2006 INDYCAR SERIES INDIANAPOLIS OPEN TEST NOTEBOOK Cheever happy to be back home at Speedway; J. Lazier hopeful for Indy ride INDIANAPOLIS, Wednesday, April 5, 2006 -- Eddie Cheever Jr. walked into the Indianapolis Motor Speedway Media Center...
2006 INDYCAR SERIES INDIANAPOLIS OPEN TEST NOTEBOOK
Cheever happy to be back home at Speedway; J. Lazier hopeful for Indy ride
INDIANAPOLIS, Wednesday, April 5, 2006 -- Eddie Cheever Jr. walked into the Indianapolis Motor Speedway Media Center on Wednesday morning April 5, a couple of hours before he was scheduled to return to the track at the site of his greatest victory.
"Good to see you back with your helmet," someone said in welcome.
"I never put it away," said Cheever, the 1998 winner of the "500." "All I had to do was dust it off."
He talked of his decision to join fellow "500" winner Al Unser Jr. and Michael Andretti in "comeback" runs for the Month of May.
"Our last three years as a company were difficult, as was everybody's who didn't have a Honda engine," Cheever said. "When the IndyCars went to one type of engine (Honda) this year and parity, there were too many positives not to return.
"From a personal standpoint, my father died the last year I was racing, and my heart wasn't in it the last half of the season. That's not the way I wanted to leave IndyCar racing."
Cheever said it hasn't been an easy return, but a welcome one nonetheless.
"My whole Homestead race was incredibly difficult for me as a driver," Cheever said. "I never felt comfortable in the car; I wasn't using the draft as I should've. Right now, I may be the weakest link.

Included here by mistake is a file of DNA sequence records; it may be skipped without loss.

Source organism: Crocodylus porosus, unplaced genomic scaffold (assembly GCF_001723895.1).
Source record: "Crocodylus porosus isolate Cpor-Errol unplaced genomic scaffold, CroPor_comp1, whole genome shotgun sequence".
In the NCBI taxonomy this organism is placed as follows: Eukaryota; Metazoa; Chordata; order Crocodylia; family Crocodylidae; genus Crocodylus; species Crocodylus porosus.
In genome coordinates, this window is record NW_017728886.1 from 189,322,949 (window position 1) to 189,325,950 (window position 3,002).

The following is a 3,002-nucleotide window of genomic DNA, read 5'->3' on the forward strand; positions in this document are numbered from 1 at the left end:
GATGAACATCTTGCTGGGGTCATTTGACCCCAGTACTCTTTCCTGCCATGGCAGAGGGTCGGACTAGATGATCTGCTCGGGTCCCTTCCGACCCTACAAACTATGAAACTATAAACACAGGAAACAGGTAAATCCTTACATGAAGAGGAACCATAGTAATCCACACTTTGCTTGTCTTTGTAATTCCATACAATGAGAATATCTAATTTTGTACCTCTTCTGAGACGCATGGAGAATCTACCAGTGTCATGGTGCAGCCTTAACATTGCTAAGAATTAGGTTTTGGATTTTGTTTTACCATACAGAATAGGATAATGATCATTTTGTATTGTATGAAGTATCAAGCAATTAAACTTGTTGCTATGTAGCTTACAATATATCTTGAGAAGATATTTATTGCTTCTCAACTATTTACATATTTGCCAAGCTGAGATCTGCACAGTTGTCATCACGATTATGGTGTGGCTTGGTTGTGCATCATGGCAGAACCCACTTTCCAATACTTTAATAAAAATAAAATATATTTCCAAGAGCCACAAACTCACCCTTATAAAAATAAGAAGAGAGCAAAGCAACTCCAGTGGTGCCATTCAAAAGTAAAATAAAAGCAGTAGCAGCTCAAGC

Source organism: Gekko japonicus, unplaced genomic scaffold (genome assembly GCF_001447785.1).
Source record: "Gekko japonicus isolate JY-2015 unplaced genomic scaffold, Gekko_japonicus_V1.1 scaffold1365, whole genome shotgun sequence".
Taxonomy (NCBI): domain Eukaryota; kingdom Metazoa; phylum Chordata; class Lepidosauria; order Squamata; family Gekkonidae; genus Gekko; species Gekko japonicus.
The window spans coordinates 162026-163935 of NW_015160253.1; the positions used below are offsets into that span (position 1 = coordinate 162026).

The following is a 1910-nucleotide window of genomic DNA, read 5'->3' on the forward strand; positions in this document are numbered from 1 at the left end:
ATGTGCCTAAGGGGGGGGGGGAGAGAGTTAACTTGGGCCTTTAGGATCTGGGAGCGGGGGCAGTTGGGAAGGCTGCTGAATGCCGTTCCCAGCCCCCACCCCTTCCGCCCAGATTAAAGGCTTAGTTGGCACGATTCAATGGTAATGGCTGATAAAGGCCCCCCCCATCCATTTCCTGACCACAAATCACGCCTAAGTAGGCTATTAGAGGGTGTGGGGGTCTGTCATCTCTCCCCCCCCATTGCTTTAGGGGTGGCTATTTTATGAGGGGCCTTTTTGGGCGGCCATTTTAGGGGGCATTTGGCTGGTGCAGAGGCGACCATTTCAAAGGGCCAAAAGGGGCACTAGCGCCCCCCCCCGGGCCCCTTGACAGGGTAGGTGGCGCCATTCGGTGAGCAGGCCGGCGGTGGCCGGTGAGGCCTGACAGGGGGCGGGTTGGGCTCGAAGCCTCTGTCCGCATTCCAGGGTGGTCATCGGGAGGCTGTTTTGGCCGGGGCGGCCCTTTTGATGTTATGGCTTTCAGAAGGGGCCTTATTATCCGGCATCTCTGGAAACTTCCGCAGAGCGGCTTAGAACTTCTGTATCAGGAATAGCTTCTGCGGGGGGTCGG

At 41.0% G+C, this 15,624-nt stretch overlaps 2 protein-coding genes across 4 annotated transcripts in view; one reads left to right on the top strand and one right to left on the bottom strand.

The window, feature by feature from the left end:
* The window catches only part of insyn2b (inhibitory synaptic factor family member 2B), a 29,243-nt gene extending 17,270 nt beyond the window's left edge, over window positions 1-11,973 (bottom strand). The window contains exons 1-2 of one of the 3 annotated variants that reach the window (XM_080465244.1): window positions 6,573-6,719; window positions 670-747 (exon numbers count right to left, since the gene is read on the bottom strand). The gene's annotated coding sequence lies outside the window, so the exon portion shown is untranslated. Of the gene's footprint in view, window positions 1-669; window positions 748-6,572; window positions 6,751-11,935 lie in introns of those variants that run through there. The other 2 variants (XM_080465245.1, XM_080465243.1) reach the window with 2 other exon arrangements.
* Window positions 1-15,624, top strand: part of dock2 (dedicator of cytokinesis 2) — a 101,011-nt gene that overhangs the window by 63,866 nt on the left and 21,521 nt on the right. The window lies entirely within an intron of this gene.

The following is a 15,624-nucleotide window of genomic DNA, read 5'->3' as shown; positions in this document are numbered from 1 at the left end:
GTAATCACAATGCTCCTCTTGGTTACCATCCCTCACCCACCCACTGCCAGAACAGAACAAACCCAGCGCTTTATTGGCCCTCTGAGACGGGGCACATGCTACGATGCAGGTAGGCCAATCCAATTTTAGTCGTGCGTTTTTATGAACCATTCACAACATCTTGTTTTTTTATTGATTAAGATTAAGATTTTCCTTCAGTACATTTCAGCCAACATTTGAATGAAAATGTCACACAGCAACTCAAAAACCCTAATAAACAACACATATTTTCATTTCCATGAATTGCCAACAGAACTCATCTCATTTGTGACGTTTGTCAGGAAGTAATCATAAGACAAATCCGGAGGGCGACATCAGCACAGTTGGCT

"But our goal has always been to perform well with a chance to win the Indianapolis 500. I feel so lucky that I can still come out here and run on pace. Driving Indy -- there's nothing compared to it.
"Last night, I felt like a 10-year-old just before Christmas, and it was going to be a good Christmas with lots of presents today because I was a good boy. (The crew) is still working at getting me up to speed. They tell me it's the first day of practice, and I'm telling them I'm having too much fun."
Cheever was seventh fastest during the one-day test at 223.367 in the No. 51 Cheever Racing Dallara/Honda/Firestone.
Cheever Racing will field a second car at Indy, Cheever said.
"We'll be running two cars," he said. "I expect we'll announce a driver after Japan."
J. Lazier looking: Veteran Jaques Lazier is very hopeful of landing a ride and was on hand pounding the Gasoline Alley pavement.
"I'm very optimistic," Lazier said. "We haven't finalized anything, but we're definitely getting close. We're working with a great sponsor right now, and although we haven't finalized it, I believe it's a sponsor I can carry with me for many years.
"I think we're going to have to announce something by the Motegi race. We can get that aspect done now and focus on doing the best job we can for our sponsor."
Wheldon out first: For the record, defending winner Dan Wheldon was first away when the track opened for practice at 10:42 a.m. under a running yellow.